Recipe: How to Cook Alligator Sauce Piquante
Photo by Johnny Miller; Food styling by Roscoe Betsill This one-pot Cajun recipe is perfect for gator tail meat—or just … Continued
Photo by Johnny Miller; Food styling by Roscoe Betsill
This one-pot Cajun recipe is perfect for gator tail meat—or just about any other wild game in your freezer.
The booming popularity of alligator hunting, sparked by reality shows like the History Channel’s Swamp People, is easy to understand: It’s an exotic blast of adrenaline. But there’s a culinary upside as well, with gator boasting a delicate light-pink meat that, to me, falls somewhere between veal and wild turkey. Simmering gator meat in sauce piquante—a gumbo base enlivened with tomatoes—is a classic Louisiana treatment, but don’t skip this if you’re not a gator hunter. Almost any wild game will thrive in this pot.
Alligator Sauce Piquante
2 lb. alligator tail meat (or other game), cut into 1-inch chunks
3⁄4 cup vegetable oil
3⁄4 cup all-purpose flour
1 cup diced onion
1 cup diced celery
1 cup diced green bell pepper
3 Tbsp. chopped garlic
1 15-oz. can stewed tomatoes
1 1⁄2 quarts chicken stock
2 cups dry white wine
2 bay leaves
1⁄2 tsp. dried thyme
2 Tbsp. Cajun seasoning
1⁄4 cup chopped parsley
1⁄2 cup chopped scallions
Cooked rice, for serving
Salt and freshly ground pepper to taste
Make the roux: Heat the vegetable oil over medium heat in a Dutch oven or other large heavy pot. Add the flour a little at a time, whisking to incorporate. Ditch the whisk, and stir very frequently with a wooden spoon as the mixture darkens from ivory to beige. When the mixture is caramel-colored, start stirring constantly, and continue cooking until the mixture is a rich chocolate brown. The entire process will take about 20 minutes.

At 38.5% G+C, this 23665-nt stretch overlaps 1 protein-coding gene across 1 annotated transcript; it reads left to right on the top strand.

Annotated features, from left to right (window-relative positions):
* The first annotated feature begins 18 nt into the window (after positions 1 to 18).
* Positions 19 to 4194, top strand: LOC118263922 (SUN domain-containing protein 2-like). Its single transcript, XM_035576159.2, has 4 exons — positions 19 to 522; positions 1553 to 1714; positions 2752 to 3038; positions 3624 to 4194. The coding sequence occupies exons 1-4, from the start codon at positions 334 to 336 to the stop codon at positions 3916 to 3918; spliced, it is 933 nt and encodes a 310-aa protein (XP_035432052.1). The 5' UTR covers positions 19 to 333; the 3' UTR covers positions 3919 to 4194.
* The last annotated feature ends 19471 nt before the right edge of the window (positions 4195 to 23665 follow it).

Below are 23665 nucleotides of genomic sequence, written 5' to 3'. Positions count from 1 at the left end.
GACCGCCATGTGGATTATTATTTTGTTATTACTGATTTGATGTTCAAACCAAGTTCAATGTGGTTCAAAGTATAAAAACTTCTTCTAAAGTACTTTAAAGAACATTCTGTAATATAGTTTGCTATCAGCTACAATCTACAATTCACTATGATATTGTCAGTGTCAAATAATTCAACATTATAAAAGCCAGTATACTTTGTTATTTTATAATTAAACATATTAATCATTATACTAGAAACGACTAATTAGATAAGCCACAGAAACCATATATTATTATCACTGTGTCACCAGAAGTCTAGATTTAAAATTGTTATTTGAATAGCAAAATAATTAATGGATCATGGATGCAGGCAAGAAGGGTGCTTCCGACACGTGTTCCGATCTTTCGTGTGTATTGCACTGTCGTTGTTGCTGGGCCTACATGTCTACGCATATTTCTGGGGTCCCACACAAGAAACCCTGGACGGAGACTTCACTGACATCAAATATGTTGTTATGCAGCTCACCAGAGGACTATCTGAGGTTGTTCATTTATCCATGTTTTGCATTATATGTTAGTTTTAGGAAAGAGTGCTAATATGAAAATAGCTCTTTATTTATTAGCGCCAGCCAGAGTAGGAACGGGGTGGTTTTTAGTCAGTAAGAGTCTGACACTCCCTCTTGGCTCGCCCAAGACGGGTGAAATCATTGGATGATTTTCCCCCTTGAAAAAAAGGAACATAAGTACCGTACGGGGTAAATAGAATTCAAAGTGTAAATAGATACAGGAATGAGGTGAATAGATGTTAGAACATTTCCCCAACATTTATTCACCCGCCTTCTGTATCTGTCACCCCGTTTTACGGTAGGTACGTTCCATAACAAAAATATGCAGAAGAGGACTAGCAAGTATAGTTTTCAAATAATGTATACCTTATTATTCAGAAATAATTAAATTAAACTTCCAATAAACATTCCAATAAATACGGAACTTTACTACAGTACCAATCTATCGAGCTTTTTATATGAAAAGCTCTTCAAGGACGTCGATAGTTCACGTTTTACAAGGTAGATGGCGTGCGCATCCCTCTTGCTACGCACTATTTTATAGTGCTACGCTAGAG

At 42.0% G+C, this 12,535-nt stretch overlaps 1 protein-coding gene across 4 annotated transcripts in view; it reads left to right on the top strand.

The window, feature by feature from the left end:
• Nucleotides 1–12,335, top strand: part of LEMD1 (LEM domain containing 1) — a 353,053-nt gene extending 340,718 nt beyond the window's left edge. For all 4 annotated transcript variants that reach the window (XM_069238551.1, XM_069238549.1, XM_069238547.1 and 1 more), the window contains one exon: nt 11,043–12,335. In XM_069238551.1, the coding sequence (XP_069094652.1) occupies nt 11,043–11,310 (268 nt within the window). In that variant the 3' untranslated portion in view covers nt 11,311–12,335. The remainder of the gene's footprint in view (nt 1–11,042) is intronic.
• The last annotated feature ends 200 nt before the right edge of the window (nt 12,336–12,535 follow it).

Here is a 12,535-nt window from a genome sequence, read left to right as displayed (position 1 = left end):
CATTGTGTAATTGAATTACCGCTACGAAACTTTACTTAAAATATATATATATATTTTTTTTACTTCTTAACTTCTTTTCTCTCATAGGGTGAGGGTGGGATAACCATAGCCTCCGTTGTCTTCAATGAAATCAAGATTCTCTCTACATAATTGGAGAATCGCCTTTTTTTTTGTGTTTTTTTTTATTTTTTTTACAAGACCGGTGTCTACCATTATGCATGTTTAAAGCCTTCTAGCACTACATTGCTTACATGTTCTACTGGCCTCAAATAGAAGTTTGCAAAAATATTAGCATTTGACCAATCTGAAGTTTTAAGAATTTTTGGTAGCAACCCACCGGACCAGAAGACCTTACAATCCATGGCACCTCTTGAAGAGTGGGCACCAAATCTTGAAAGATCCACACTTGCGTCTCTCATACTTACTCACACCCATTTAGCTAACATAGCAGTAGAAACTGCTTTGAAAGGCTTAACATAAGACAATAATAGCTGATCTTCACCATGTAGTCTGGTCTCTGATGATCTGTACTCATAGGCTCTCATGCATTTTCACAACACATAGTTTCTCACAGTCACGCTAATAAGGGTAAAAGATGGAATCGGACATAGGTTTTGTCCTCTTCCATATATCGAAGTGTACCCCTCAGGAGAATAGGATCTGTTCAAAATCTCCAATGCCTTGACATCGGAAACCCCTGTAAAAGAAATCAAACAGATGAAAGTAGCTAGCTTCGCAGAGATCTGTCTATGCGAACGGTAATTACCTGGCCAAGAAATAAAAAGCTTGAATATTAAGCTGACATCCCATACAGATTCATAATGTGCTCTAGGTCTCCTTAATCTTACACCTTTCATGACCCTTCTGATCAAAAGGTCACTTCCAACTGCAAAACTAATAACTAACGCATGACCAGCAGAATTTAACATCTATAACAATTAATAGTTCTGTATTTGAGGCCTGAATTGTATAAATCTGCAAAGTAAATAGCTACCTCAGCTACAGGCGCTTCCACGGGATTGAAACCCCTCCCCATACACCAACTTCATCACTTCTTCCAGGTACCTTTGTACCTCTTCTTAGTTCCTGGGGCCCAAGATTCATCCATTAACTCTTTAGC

Add the alligator meat and the onion, celery, and bell pepper, raise the heat to medium-high, and stir vigorously to coat the meat and vegetables with the roux, scraping the bottom. Stirring frequently, sauté the mixture for about 7 minutes, or until the vegetables are soft. In the meantime, bring the chicken stock to a simmer in another pot. Add the garlic to the vegetables, and sauté for about 2 minutes, then add the stewed tomatoes. Stir for a minute, to incorporate, then add the hot chicken stock and wine. Add the bay leaves, thyme, and Cajun seasoning, and bring to a simmer.
Decrease the heat to low, and simmer uncovered for about 11⁄2 to 2 hours, or until the alligator meat is very tender and the mixture has thickened to a stewlike consistency. (Check the simmering pot periodically, and add more stock or water to the mixture if it seems too thick.)
When ready to serve, add the parsley and stir to combine. Taste for seasonings, adding salt and pepper as needed and, if desired, some squirts of hot sauce. Ladle into serving bowls over a scoop of hot rice, and sprinkle the scallions over the top. Serves 6
In Louisiana, you’re likely to find a cold bottle of beer sitting next to this dish. In fact, Bayou Teche Brewing, a microbrewery in tiny Arnaudville, La., just released a beer explicitly designed to accompany this dish. It’s called Cocodrie (Cajun French for alligator), and it’s a Belgian tripel IPA that’s loaded with hops and crafted with pilsner malt for a sumptuous finish that can withstand the spicy growl of sauce piquante. For wine, consider Beaujolais nouveau or any young, unoaked, low-alcohol red.